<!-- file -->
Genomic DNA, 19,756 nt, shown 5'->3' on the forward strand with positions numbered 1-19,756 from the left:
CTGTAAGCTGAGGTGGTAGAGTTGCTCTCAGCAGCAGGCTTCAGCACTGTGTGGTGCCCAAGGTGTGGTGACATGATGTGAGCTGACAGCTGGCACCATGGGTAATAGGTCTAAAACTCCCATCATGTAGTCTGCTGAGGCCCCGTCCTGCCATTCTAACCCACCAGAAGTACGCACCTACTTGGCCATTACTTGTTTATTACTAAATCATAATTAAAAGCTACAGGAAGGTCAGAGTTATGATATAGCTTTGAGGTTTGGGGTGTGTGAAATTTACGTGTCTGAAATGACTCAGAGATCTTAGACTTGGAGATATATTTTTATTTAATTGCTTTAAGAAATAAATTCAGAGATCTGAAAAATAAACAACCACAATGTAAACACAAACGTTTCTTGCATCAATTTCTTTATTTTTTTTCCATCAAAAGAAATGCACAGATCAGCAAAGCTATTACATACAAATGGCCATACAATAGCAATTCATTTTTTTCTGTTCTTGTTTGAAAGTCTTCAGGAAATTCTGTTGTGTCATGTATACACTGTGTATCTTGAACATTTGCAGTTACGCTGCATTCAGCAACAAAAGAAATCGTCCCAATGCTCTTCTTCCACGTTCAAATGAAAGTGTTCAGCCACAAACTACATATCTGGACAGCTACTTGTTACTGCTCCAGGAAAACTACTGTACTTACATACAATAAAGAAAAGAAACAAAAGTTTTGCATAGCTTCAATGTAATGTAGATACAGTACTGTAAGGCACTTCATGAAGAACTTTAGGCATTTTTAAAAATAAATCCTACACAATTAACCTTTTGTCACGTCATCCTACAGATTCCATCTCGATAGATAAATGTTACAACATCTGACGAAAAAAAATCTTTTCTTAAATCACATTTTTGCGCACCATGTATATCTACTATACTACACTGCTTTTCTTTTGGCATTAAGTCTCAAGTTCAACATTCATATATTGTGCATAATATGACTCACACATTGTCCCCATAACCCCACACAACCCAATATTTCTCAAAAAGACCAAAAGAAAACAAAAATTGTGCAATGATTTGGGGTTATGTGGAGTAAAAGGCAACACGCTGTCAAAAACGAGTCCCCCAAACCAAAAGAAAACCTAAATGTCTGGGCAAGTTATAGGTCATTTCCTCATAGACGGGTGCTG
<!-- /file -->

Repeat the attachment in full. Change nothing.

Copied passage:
Genomic DNA, 19,756 nt, shown 5'->3' on the forward strand with positions numbered 1-19,756 from the left:
CTGTAAGCTGAGGTGGTAGAGTTGCTCTCAGCAGCAGGCTTCAGCACTGTGTGGTGCCCAAGGTGTGGTGACATGATGTGAGCTGACAGCTGGCACCATGGGTAATAGGTCTAAAACTCCCATCATGTAGTCTGCTGAGGCCCCGTCCTGCCATTCTAACCCACCAGAAGTACGCACCTACTTGGCCATTACTTGTTTATTACTAAATCATAATTAAAAGCTACAGGAAGGTCAGAGTTATGATATAGCTTTGAGGTTTGGGGTGTGTGAAATTTACGTGTCTGAAATGACTCAGAGATCTTAGACTTGGAGATATATTTTTATTTAATTGCTTTAAGAAATAAATTCAGAGATCTGAAAAATAAACAACCACAATGTAAACACAAACGTTTCTTGCATCAATTTCTTTATTTTTTTTCCATCAAAAGAAATGCACAGATCAGCAAAGCTATTACATACAAATGGCCATACAATAGCAATTCATTTTTTTCTGTTCTTGTTTGAAAGTCTTCAGGAAATTCTGTTGTGTCATGTATACACTGTGTATCTTGAACATTTGCAGTTACGCTGCATTCAGCAACAAAAGAAATCGTCCCAATGCTCTTCTTCCACGTTCAAATGAAAGTGTTCAGCCACAAACTACATATCTGGACAGCTACTTGTTACTGCTCCAGGAAAACTACTGTACTTACATACAATAAAGAAAAGAAACAAAAGTTTTGCATAGCTTCAATGTAATGTAGATACAGTACTGTAAGGCACTTCATGAAGAACTTTAGGCATTTTTAAAAATAAATCCTACACAATTAACCTTTTGTCACGTCATCCTACAGATTCCATCTCGATAGATAAATGTTACAACATCTGACGAAAAAAAATCTTTTCTTAAATCACATTTTTGCGCACCATGTATATCTACTATACTACACTGCTTTTCTTTTGGCATTAAGTCTCAAGTTCAACATTCATATATTGTGCATAATATGACTCACACATTGTCCCCATAACCCCACACAACCCAATATTTCTCAAAAAGACCAAAAGAAAACAAAAATTGTGCAATGATTTGGGGTTATGTGGAGTAAAAGGCAACACGCTGTCAAAAACGAGTCCCCCAAACCAAAAGAAAACCTAAATGTCTGGGCAAGTTATAGGTCATTTCCTCATAGACGGGTGCTG